For example, certain ARIA attributes and values can only be applied to certain elements. If incorrectly applied, assistive technology will ignore or misreport the declaration. Certain roles, known as Abstract Roles, only exist to set up the overall taxonomy and should never be placed in markup.

<button role="command">Save</button>

<!-- Never do this -->

To further complicate the issue, support for ARIA is varied across browsers. While an attribute may be used appropriately, the browser may not communicate the declared role, property, or state to assistive technology.

There is also the scenario where ARIA can be applied to an element and be valid from a technical standpoint, yet be unusable from an assistive technology perspective. For example:

<h1 aria-hidden=“true”>
  Tired of unevenly cooked asparagus? Try this tip from the world’s oldest cookbook.
</h1>

This one Weird Trick.

The aria-hidden declaration will remove the presence of content from assistive technology, yet allow it to be still rendered visibly on the page. It’s a problematic pattern.

Headings — especially first-level headings — are vital in communicating the purpose of a page. If a person is using assistive technology to navigate, the aria-hidden declaration applied to the h1 element will make it difficult for them to quickly determine the page’s purpose. It will force them to navigate around the rest of the page to gain context, an annoying and labor-intensive process.

Some automated accessibility tests may scan the code and not report an error since the syntax itself is valid. The automation has no way of knowing the greater context of the declaration’s use.

This isn’t to say you should completely avoid using ARIA! When authored with care and deliberation, ARIA can fix the gaps in accessibility that sometimes plague complicated interactions; it provides some much-needed context to the people who rely on assistive technology.

Much-Needed Context

As the soggy car demonstrates, computers are awful at understanding the overall situation of the outside world. It’s up to us humans to be the ultimate arbiters in determining if what the computer spits out is useful or not.

Debunking

Before we discuss how to provide appropriate context, there are a few common misunderstandings about accessibility work that need to be addressed:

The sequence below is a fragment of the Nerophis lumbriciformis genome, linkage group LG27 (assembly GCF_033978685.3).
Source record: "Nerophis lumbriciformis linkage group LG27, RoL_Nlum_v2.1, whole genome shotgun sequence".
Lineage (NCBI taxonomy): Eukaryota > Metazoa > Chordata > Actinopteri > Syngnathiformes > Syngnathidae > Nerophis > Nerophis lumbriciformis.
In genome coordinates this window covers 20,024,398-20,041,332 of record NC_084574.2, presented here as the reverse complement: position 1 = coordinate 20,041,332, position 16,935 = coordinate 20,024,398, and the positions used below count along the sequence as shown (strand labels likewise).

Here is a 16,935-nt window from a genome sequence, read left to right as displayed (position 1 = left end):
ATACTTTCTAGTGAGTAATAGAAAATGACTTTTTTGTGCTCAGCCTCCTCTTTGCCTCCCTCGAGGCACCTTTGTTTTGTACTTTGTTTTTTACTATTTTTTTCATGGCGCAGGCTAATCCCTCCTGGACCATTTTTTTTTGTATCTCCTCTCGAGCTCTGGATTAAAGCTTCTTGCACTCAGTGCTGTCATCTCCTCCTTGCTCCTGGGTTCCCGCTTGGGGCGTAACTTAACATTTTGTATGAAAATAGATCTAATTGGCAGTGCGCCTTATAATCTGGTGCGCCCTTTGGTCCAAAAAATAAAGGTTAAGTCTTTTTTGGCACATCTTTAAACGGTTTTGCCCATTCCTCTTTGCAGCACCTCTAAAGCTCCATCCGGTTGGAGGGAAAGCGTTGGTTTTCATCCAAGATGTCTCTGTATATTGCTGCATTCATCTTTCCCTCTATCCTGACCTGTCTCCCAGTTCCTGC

First, not all screen reader users are blind. In addition to all the points Adrian Roselli outlines in his post, some food for thought: the use of voice assistants is on the rise. When’s the last time you spoke to Siri or Alexa?

Second, accessibility is more than just screen readers. The rules outlined in the Web Content Accessibility Guidelines ensure that the largest number of people can read and operate technology, regardless of ability or circumstance.

For example, the rule that stipulates a website or web app needs to be able to work regardless of device orientation benefits everyone. Some people may need to mount their device in a fixed location in a specific orientation, such as in landscape mode on the arm of a wheelchair. Others might want to lie in bed and watch a movie, or better investigate a product photo (pinch and pull zooming will also be helpful to have here).

Third, disabilities can be conditional and can be brought about by your environment. It can be a short-term thing, like rain on your glasses, sleep deprivation, or an allergies-induced migraine. It can also be longer-term, such as a debilitating illness, broken limb, or a depressive episode. Multiple, compounding conditions can (and do) affect individuals.

That all being said, many accessibility fixes that help screen readers work properly also benefit other assistive technologies.

Get Your Feet Wet

Knowing where to begin can be overwhelming. Consider Michiel Bijl’s great advice:

“Before you release a website, tab through it. If you cannot see where you are on the page after each tab; you're not finished yet. #a11y